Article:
Colin Ferrell played the Penguin well, but… wait… Colin Ferrell was the Penguin? That was Colin Ferrell? Weird. Okay. You do know the Penguin is more than just a fat suit, right? Right? Christ… please tell me that you don’t understand writing or characters or the DC universe without telling me. I just… give me a drink, okay, it’s too much.
Andy Serkis was Alfred, and I’m mostly fine with it, though he’s another choice (like Michael Caine or Sean Pertwee) who are fine actors but I don’t really see as Alfred material. I could keep running down the cast, from the excellent Jeffrey Wright miscast as Jim Gordon, to an always interesting-if-creepy Paul Dano as the Riddler, who was mostly hidden behind a mask and terrible growling voice and all of the character’s usual uncomfortable and silly charm hidden by more darkness.
More darkness. More darkness. Endless darkness. That’s what you get with this film. I swear, they told Pattinson to never smile. He gave it his all. I can hardly remember anyone but a handful of the bad guys smiling, and Selena when she had to charm some guy at a club. It was like watching Se7en if it were a Batman film. No head in a box, but a dead woman in a trunk counts, right? And frankly, the script here wasn’t nearly as tight as that one.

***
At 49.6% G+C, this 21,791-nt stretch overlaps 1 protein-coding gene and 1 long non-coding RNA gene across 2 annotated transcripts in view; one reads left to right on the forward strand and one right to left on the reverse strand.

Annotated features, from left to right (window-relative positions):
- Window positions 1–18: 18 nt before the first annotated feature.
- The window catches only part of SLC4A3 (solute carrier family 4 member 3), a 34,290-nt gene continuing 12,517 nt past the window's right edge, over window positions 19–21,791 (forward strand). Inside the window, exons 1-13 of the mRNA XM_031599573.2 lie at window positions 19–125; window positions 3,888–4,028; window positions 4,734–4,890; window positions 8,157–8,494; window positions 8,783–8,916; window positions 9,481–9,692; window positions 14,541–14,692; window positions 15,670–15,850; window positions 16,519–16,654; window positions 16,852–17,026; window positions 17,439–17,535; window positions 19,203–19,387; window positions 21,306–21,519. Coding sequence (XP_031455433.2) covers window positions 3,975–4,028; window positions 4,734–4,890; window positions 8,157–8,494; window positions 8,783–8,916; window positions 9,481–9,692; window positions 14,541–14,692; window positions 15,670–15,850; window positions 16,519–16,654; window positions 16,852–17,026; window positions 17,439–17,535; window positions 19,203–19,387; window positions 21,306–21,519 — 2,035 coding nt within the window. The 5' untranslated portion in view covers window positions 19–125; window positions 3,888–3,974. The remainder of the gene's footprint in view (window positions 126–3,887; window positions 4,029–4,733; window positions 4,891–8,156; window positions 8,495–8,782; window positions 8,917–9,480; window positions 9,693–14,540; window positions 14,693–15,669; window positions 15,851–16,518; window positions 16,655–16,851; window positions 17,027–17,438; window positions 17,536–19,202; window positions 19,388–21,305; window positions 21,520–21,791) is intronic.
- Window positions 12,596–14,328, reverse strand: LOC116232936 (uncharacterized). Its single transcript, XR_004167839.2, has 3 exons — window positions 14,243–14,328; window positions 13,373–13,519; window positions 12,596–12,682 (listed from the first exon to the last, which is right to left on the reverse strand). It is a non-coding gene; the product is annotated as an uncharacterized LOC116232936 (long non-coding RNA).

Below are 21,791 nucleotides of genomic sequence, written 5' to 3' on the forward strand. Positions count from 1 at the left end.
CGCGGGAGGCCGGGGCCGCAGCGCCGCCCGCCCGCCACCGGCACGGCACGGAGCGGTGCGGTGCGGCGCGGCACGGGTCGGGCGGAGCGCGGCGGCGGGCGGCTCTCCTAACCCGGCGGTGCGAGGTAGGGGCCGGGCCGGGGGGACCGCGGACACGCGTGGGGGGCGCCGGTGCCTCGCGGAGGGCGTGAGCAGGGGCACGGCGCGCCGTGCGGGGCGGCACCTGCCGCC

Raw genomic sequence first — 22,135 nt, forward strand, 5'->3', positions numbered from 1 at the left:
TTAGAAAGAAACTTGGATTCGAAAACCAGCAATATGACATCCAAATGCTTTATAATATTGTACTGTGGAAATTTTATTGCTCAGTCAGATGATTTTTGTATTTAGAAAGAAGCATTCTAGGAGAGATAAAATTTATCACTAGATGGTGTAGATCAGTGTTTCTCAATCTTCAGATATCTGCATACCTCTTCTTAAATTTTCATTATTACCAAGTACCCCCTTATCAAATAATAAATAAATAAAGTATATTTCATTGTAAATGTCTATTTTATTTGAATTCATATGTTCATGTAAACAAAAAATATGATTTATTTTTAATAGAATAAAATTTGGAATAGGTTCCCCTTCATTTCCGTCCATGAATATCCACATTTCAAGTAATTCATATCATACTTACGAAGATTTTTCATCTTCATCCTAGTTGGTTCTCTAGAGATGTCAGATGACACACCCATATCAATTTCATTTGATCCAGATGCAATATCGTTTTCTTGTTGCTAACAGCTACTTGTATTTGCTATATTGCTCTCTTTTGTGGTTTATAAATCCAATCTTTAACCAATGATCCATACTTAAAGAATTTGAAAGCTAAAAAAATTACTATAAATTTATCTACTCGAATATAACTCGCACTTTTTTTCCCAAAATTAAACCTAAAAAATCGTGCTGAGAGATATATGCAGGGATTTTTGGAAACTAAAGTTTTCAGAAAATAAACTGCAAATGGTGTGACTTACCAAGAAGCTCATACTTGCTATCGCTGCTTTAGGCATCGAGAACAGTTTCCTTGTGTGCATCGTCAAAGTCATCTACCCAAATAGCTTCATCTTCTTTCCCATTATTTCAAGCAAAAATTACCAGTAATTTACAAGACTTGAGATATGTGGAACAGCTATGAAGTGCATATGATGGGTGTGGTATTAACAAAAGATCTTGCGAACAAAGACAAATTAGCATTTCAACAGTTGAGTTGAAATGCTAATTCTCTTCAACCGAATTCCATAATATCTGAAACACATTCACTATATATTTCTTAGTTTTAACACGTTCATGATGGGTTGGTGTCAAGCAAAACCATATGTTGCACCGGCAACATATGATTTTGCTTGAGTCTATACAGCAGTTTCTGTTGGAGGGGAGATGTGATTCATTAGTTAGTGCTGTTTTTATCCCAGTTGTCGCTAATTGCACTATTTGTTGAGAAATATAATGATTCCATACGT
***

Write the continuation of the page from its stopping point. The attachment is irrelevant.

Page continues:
This movie suffered from not knowing itself. Batman, far from being portrayed as the world’s greatest detective (which I kept hearing was a solid point for this film) is lead by his nose from place to place, always far more than a single step behind the bad guys. The few leaps of logic he makes are when it no longer matters to the actions being taken by the bad guys. He literally must be TOLD what is going to happen at the end, and is still powerless to stop it from happening. Sure, he saves lives, but undoubtedly many more are lost in the destruction and violence his detecting should have prevented. That’s his role. A hero. A man who STOPS the bad thing from happening, not survives it. The “hope” the movie tried to end on – images of Batman helping rescue trapped survivors in the wreckage of Gotham – was too little hope, too late, for it to have any meaning in this dark, dreary, dismal film.
DC is struggling right now. It’s best movies are decent, not great, and not the tent poles it wants to build an empire on. It’s best characters are stuck in dark, grimy films with few redeeming qualities. Only Wonder Woman has broken out of that, and her second film was “meh” at best. But Superman and Batman are stuck in Roland Emmerich disaster films, with the hero tossed in to save a few of the lives that would have been lost, but who otherwise sit in the center of a throne of destruction and grieve.
The rest of us grieve, too, as we watch DC destroy the heroes we love.
The Batman gets 1 out of 10 pieces of aluminum foil for me. That’s all it’s worth. And I’m being generous.